3. District 9: The birth of an exciting and possibly very important filmmaker, District 9 is the sort of film that you wouldn’t think to call “personal”, but director Neil Blomkamp grew up in apartheid era South Africa and used much of his early experience as a basis for his science fiction mockumentary. Like all great science fiction, District 9 presents us with pieces of scientific and technological claptrap in order to get us to examine ourselves. Subtlety is not the name of the game here, but the allegory is totally organic regardless of its pronounced nature. Aliens, stranded on Earth after their mothership breaks down, have been living in Johannesburg for several years, walled off from human inhabitants by the efforts of the South African government. Seeking to relocate the alien population to another area, further away from the city, the Multinational United (MNU) corporation dispatches a large number of personnel to execute the evictions (backed by security teams and mercenaries who constitute MNU’s own private army). The man heading up the effort, Wikus Van De Merwe, comes into contact with alien technology unknown to him, and after a careless accident, his entire life begins to change. The result feels like a strange marriage of David Cronenberg and Melvin Van Peebles, an examination of race relations replete with energy guns, and it thrills and moves on innumerable levels.
2. Up: Pixar rarely fails to disappoint, and one could in theory argue that they get better with each picture. I don’t necessarily agree with that idea, but it’s hard to deny the effort that goes into writing and animating their films. While last year’s almost unanimously hailed Wall-E appeared to be the pinnacle of Pixar’s mastery, they’ve upstaged themselves again with 2009’s fantasy adventure film, Up. Again, this is a movie I’ve provided plenty of lip-service to already, but it’s all for very good reason: This is a marvelous, perfect piece of animation, maybe the movie that best exemplifies Pixar’s ability to both delight children and engage adults. What better way to do so than pair a cranky, curmudgeonly Ed Asner with young, energetic, hapless and lovable newcomer Jordan Nagai ? Maybe the concept, on paper, sounds suspect– especially when the rest of the film entails them flying to South American in Asner’s grouchy widower’s balloon-powered house– but it works even better than one could imagine. Eye-popping, gorgeous imagery is layered upon a rousing adventure and an emotional, magical piece of filmmaking that adds up to the best Pixar film yet.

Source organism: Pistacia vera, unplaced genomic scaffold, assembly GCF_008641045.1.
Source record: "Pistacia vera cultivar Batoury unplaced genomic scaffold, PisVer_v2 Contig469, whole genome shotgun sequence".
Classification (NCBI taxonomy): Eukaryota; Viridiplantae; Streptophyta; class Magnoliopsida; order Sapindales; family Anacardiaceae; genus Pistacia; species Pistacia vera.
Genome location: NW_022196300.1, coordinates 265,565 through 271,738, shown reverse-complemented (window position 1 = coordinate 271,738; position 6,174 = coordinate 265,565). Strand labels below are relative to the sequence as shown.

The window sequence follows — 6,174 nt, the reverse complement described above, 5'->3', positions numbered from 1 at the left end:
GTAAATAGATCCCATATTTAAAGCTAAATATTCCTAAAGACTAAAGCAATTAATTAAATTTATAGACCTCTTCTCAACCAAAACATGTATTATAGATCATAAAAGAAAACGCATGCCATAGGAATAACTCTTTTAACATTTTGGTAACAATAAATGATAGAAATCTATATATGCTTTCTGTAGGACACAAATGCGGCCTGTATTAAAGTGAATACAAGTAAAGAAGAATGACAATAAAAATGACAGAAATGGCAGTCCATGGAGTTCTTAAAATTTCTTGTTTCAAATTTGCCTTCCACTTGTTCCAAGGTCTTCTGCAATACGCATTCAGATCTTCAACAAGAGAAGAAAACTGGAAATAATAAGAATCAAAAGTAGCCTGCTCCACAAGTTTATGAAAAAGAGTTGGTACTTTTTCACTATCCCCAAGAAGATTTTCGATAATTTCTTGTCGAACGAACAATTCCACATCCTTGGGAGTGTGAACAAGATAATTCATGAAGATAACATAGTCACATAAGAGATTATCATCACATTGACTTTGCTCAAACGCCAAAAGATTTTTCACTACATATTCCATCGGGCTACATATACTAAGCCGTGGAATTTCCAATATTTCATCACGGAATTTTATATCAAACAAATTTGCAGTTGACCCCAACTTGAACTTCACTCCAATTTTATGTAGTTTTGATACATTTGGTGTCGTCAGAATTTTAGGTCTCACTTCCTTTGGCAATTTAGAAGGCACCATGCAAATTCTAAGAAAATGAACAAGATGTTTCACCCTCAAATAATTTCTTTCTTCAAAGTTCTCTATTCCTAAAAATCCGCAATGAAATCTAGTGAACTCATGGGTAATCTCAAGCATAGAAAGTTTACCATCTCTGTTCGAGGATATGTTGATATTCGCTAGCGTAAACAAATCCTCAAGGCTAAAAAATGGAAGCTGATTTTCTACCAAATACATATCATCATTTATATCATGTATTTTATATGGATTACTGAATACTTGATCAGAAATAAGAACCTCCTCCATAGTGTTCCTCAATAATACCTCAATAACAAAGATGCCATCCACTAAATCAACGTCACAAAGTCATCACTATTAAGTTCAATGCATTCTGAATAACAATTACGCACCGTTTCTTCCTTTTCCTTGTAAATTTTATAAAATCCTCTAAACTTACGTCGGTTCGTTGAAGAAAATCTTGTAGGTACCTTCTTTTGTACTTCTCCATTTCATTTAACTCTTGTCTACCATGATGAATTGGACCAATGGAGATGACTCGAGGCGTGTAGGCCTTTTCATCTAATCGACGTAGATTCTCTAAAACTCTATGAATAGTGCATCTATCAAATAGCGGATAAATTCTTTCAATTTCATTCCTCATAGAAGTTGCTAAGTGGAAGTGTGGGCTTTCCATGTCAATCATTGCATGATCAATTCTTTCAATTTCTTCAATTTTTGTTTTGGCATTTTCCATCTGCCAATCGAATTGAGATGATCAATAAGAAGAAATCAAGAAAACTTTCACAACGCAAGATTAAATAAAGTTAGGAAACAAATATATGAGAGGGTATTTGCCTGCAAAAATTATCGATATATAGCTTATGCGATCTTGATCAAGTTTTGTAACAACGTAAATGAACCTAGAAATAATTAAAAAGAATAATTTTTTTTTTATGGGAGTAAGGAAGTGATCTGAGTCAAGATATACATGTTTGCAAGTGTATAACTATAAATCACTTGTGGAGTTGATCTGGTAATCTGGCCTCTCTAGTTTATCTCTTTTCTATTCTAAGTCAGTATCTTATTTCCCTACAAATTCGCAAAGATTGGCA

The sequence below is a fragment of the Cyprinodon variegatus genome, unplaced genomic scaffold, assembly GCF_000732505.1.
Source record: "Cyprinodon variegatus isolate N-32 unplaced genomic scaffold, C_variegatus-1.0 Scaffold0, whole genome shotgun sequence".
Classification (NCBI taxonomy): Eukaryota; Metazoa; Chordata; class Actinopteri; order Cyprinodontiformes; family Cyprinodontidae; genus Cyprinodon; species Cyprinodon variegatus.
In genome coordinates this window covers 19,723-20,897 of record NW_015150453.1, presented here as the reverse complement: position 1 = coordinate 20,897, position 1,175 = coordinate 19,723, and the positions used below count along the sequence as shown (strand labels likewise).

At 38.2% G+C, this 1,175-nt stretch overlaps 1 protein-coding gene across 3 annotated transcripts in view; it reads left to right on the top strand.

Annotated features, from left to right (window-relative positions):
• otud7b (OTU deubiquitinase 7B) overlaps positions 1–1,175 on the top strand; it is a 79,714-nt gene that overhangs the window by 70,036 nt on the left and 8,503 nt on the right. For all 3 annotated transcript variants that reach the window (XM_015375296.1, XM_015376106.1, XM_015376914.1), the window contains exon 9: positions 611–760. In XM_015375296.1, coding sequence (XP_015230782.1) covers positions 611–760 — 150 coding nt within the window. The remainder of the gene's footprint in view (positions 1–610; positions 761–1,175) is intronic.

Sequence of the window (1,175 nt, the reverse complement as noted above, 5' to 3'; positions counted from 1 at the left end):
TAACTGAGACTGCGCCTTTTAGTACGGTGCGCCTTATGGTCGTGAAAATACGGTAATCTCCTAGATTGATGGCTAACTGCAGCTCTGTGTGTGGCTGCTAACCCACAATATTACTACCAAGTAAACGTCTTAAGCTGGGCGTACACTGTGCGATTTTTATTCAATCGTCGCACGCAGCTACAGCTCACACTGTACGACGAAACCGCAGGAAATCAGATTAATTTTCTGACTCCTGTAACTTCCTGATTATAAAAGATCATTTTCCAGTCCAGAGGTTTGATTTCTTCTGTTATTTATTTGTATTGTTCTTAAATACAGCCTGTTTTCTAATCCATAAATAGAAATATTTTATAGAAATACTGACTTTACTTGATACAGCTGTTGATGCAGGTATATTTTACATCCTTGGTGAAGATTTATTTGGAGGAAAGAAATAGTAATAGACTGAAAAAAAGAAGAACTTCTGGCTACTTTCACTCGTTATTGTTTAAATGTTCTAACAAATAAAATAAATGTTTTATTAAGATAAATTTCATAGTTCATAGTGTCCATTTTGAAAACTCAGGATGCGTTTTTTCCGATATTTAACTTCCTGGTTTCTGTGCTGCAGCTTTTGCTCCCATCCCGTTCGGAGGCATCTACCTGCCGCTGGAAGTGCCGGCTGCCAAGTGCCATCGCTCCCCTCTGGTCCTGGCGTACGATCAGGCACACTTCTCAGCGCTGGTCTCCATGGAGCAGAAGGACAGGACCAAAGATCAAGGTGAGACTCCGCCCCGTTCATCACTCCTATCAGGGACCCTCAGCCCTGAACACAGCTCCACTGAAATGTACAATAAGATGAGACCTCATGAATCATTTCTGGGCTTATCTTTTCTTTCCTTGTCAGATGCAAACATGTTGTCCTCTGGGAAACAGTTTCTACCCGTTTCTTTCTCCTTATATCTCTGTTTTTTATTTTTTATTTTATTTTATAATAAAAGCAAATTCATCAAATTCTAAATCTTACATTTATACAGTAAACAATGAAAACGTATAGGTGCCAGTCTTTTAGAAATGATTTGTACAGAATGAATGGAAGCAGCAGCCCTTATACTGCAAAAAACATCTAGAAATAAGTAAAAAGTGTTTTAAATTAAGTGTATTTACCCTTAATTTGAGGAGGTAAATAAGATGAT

1. Moon: 2009 has been a fantastic year for discovering new directors; it’s also been a strong year for science fiction. This list contains the films presented by two of those exciting talents. We’ve already passed over District 9, and that leaves us with Duncan “Son of Bowie” Jones’ breathtaking, thought-provoking sci-fi picture, Moon. It’s one of the years best-kept secrets, the kind of movie that works best when you know the bare minimum about it– go in as blind as possible, and you’re in for a treat. Even with minor details spoiled, it’s still a sucker punch of a story as we follow Sam Rockwell’s astronaut through the last two weeks of manning a lunar mining station by himself. The weight of his isolation is immense and felt in each scene, and despite that sense of loneliness Jones and Rockwell both manage to dredge a resounding and palpable feeling of optimism even as the character makes a shocking discovery about his service to energy giant Lunar Industries. That the film contains so much hope in the face of so much woe is an astounding feat; to say more would be to give too much away, but suffice it to say that the joys of Moon are many and often profound, making it a must-see picture for any lover of cinema.